2010 was not very good to the Los Angeles Dodgers. Not only did they not reach the playoffs for the first time in three seasons, but they had to watch their division rivals, the San Francisco Giants, as they paraded after winning the World Series. Manny being manny sucked the life out of the lineup, and some off-field woes kept the team from flourishing.
2011 is where the turnaround happens. There is hope in L.A. and all are internal sources. The Dodgers are entering auto-correct mode and will turn 2011 into a much more productive year. Here are the five reasons why the Dodgers will be the best fantasy team from the NL West and where you can find value in unlikely places.
1. Bullpen rebirth- We all know the Jonathan Broxton story, stud closer gone bad, but he still has the makings do be the top closer we thought he’d be last year. However, he’ll be on a short leash. Should he fail, there is help within. The Dodgers still have two legitimate options to replace Broxton: Kenley Jansen and Hong-Chih Kuo. Jansen posted a 0.67 ERA and 13.67 K/9 ratio in 27 innings and has the makeup of a closer. Kuo replaced Broxton, thankfully, toward the end of the season and posted a marvelous 1.20 ERA, 0.78 WHIP and 12 saves in 60 innings. He has strikeout stuff and matched Broxton strikeout for strikeout in 2 fewer innings.
2. An offensive rebound- Last year the Dodgers lineup was all over the place. The off-field story lines of Matt Kemp and Manny Ramirez put a damper on the potential of a great group of young hitters. Center fielder, Matt Kemp was the biggest story. Whether or not there was a problem with Kemp’s attitude, there appeared to be a problem with his numbers. His average dropped significantly and he stopped stealing bases well. Last season is behind him and he’ll hopefully find comfort in a stable lineup slot and a good relationship with his new manager, Don Mattingly (also a former hitting coach). Kemp will improve across the board and get back to where he was in 2009 when he was a
3. Bye bye Joe- Joe Torre is gone in Dodgertown and will now make a name for himself working for the Major League Baseball operations office. How does this improve the Dodgers? Even though Torre is one of the greatest managers of all-time, he wasn’t a good fit for a young core of players in L.A. He can be blamed for the overworking then subsequent failures of Jonathan Broxton and Russell Martin and the inconsistency of Matt Kemp. He saved his young starters (Clayton Kershaw and Chad Billingsley) and went to his closer, Broxton, too often and burned him out. Martin caught too many games and this affected his offense to a point where he was useless to fantasy owners. Torre liked to move Kemp up and down the lineup and this took a toll on Kemp’s abilities. Hitting leadoff is much different from hitting second, which is much different from hitting cleanup, which is much different from hitting ninth (you get the idea). Yeah, those are the batting order slots that Kemp could call home, he hit every where except for eighth. That eventually led to the inconsistency in his plate approach. Torre ran this crew ragged and it showed. Now that he’s gone they’ll be playing in a much more relaxed environment.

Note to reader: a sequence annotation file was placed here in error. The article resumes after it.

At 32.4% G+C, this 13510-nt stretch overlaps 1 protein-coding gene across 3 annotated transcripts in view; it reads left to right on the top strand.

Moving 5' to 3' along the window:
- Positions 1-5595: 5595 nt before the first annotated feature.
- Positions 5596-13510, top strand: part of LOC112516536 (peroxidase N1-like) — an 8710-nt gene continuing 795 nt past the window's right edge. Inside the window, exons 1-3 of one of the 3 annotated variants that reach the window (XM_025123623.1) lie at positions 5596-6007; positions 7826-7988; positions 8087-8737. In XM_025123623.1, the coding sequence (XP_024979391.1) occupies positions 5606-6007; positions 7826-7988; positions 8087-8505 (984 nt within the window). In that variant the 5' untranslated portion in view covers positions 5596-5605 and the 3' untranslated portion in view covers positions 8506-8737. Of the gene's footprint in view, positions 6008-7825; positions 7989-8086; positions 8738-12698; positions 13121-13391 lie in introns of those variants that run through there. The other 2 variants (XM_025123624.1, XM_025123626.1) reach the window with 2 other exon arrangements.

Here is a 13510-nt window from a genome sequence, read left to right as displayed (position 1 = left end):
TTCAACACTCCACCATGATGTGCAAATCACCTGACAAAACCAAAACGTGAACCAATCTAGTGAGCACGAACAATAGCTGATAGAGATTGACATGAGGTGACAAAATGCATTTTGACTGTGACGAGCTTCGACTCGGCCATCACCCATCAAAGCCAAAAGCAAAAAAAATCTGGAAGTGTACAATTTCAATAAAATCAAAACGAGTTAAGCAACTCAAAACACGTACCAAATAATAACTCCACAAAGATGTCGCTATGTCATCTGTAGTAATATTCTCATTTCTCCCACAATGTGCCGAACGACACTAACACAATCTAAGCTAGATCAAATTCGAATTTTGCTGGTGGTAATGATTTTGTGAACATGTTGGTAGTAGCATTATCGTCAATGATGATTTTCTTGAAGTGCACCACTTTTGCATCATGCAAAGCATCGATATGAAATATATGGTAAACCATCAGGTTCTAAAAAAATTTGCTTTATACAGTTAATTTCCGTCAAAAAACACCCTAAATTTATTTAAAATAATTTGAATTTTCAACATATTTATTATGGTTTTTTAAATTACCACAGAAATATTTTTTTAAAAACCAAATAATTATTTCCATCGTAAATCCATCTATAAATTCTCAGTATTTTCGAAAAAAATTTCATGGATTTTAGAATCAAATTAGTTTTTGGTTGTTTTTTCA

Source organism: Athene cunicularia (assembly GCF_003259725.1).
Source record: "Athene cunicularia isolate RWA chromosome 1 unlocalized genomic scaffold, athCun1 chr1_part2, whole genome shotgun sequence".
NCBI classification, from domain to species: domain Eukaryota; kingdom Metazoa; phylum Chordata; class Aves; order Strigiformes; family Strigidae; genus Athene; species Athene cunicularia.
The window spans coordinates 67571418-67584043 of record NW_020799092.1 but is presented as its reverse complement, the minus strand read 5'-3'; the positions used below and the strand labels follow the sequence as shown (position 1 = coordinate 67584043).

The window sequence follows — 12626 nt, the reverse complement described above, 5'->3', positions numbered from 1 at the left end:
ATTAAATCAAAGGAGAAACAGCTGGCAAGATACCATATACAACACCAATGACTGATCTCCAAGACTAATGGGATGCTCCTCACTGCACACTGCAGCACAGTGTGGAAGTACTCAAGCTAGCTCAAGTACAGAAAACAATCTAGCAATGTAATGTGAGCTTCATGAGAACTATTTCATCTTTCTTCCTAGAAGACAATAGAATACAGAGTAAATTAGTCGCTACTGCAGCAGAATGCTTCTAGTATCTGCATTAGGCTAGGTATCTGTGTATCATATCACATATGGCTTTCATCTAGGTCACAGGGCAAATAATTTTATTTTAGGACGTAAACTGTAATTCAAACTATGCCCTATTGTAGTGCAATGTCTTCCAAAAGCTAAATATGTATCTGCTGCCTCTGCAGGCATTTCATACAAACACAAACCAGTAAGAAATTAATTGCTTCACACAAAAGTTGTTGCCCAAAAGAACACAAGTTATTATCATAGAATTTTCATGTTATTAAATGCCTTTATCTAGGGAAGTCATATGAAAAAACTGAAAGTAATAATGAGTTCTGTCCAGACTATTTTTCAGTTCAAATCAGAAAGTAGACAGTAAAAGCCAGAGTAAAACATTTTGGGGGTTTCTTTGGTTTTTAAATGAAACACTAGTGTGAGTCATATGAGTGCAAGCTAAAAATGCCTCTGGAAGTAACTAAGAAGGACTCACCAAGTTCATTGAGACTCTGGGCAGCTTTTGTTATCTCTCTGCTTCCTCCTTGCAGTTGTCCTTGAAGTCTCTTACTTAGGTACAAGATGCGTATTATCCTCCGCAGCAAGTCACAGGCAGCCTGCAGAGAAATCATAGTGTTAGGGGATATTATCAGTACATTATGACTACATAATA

4. Relief from off-field headaches- Frank and Jamie McCourt, co-owners of the team, are now divorced and the tug-o-war they played with the owner title has finished...I think. Nevertheless, Frank McCourt was dealing with a lot including that and him accusing matt Kemp of a poor work ethic, but things seem to be fine now. Manny Ramirez, one of the greatest hitters ever to play, started the year as a Dodger and actually was hitting very well before he was traded to the White Sox. It is always the same story with Manny, restlessness. He once again became bored and tired of the team he played for and it showed in his performance. Although the Dodgers will miss his bat (now with Tampa bay and primed for a comeback) they will accept peace and quiet a Manny-less dugout will provide.
5. A solid starting five- To the dismay of the rest of the division, the Dodgers have one of baseball’s best starting rotations. They have quietly put together an ideal rotation that is always improving. Starting with a 1-2 punch that rivals Giants’ Lincecum and Cain, the Dodgers’ best two starters Clayton Kershaw and Chad Billingsley are ready to jump to that elite level. By combining for 25 wins and 383 K’s in 2010 they showed great promise, but those numbers should rise to closer to 32 and 400 in 2011. Kershaw, who just recently turned 23, is likely to become a
Bottom line with this Dodger team is don’t sleep on them in 2011. They’ll provide loads of fantasy value, something they failed to do in 2010. There are some risks, but the rewards and guarantees are far more valuable.